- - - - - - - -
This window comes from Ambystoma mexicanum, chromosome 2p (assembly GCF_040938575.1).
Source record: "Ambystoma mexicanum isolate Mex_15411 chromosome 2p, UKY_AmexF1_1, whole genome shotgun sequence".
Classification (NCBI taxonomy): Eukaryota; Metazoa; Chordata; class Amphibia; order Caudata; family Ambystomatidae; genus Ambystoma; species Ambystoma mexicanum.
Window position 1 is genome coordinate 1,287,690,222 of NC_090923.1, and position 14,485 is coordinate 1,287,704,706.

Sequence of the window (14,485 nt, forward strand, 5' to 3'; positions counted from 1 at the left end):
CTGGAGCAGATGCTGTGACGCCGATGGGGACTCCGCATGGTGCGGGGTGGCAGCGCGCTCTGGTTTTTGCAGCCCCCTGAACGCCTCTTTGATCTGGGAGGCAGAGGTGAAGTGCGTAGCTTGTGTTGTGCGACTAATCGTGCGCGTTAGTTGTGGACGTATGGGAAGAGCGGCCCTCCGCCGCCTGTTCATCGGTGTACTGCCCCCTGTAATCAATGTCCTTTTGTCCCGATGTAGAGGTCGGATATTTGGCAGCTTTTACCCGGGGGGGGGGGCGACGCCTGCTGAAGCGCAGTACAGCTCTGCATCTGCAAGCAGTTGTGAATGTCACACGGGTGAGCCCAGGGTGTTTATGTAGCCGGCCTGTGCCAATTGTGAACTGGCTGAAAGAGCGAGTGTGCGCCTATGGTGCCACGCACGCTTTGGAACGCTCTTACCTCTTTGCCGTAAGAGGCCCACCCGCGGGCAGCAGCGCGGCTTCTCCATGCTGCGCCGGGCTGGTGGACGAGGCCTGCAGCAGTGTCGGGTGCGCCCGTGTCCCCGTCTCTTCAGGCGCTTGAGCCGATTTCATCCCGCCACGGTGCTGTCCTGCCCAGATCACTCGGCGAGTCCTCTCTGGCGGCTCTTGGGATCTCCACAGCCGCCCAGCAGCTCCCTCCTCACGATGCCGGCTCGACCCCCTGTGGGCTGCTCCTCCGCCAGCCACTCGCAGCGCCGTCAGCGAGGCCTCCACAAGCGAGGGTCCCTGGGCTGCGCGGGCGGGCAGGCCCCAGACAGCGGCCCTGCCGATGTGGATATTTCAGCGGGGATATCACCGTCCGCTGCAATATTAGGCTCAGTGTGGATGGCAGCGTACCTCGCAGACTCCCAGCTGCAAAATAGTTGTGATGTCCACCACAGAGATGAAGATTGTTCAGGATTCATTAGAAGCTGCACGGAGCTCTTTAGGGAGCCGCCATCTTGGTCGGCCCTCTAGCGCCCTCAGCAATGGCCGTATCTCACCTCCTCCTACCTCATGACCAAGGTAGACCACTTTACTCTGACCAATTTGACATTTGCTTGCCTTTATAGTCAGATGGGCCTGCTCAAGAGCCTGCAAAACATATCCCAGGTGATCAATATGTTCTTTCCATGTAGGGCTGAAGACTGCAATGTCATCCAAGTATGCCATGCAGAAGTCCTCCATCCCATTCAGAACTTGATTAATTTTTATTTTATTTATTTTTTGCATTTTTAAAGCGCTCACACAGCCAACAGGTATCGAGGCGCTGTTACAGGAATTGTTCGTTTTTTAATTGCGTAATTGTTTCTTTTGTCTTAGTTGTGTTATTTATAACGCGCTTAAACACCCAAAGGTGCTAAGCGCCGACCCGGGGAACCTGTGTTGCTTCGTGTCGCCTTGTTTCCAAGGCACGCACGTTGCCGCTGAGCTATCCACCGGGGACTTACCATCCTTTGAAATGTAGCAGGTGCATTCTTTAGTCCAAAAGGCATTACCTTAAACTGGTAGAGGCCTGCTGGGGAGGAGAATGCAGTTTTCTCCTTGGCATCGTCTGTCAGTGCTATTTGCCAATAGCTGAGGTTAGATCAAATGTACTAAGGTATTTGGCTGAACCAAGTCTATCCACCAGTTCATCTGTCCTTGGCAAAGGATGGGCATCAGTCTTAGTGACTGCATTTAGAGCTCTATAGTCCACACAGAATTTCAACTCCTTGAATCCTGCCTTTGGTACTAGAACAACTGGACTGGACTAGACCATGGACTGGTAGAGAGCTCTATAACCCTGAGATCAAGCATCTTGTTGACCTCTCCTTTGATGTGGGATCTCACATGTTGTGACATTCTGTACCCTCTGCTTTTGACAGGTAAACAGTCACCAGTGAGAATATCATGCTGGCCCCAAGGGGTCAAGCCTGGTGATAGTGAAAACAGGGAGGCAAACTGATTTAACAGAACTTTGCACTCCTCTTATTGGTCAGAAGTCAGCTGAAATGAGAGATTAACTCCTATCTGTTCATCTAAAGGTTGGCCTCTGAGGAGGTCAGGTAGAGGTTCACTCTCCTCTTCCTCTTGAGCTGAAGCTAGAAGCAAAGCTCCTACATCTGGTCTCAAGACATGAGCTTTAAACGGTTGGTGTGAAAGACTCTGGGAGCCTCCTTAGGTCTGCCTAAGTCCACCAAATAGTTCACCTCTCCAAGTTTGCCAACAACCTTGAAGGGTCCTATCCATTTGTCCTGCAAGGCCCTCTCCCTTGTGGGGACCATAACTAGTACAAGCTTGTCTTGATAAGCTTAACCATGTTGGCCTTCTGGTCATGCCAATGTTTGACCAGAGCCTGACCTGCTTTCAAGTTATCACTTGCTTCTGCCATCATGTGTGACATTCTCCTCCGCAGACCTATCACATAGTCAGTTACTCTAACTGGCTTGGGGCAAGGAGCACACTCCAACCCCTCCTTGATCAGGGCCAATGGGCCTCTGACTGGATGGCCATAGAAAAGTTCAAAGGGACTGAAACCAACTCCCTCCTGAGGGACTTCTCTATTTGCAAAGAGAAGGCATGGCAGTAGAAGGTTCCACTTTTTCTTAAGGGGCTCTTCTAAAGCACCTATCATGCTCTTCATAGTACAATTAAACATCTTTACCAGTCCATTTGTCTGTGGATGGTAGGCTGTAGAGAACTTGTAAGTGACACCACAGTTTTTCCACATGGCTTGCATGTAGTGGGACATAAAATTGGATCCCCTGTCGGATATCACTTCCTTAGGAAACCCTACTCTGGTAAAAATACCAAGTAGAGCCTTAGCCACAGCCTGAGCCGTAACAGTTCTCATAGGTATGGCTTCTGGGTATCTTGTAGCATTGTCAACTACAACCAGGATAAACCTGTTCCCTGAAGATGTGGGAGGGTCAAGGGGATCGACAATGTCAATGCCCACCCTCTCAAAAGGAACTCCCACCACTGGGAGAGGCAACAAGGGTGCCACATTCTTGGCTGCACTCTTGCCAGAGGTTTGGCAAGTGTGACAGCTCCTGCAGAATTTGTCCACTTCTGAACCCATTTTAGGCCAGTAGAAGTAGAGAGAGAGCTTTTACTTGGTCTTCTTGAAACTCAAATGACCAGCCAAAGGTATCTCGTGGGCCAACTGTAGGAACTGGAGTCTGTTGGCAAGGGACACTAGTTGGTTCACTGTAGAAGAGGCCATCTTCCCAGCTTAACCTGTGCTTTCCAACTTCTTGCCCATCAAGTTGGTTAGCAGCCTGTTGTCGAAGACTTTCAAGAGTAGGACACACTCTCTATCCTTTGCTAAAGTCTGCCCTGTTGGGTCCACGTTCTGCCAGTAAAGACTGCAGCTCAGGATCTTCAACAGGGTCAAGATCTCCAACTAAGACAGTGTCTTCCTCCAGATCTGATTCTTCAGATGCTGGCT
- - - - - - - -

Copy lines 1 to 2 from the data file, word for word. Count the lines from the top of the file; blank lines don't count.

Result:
This window comes from Ambystoma mexicanum, chromosome 2p (assembly GCF_040938575.1).
Source record: "Ambystoma mexicanum isolate Mex_15411 chromosome 2p, UKY_AmexF1_1, whole genome shotgun sequence".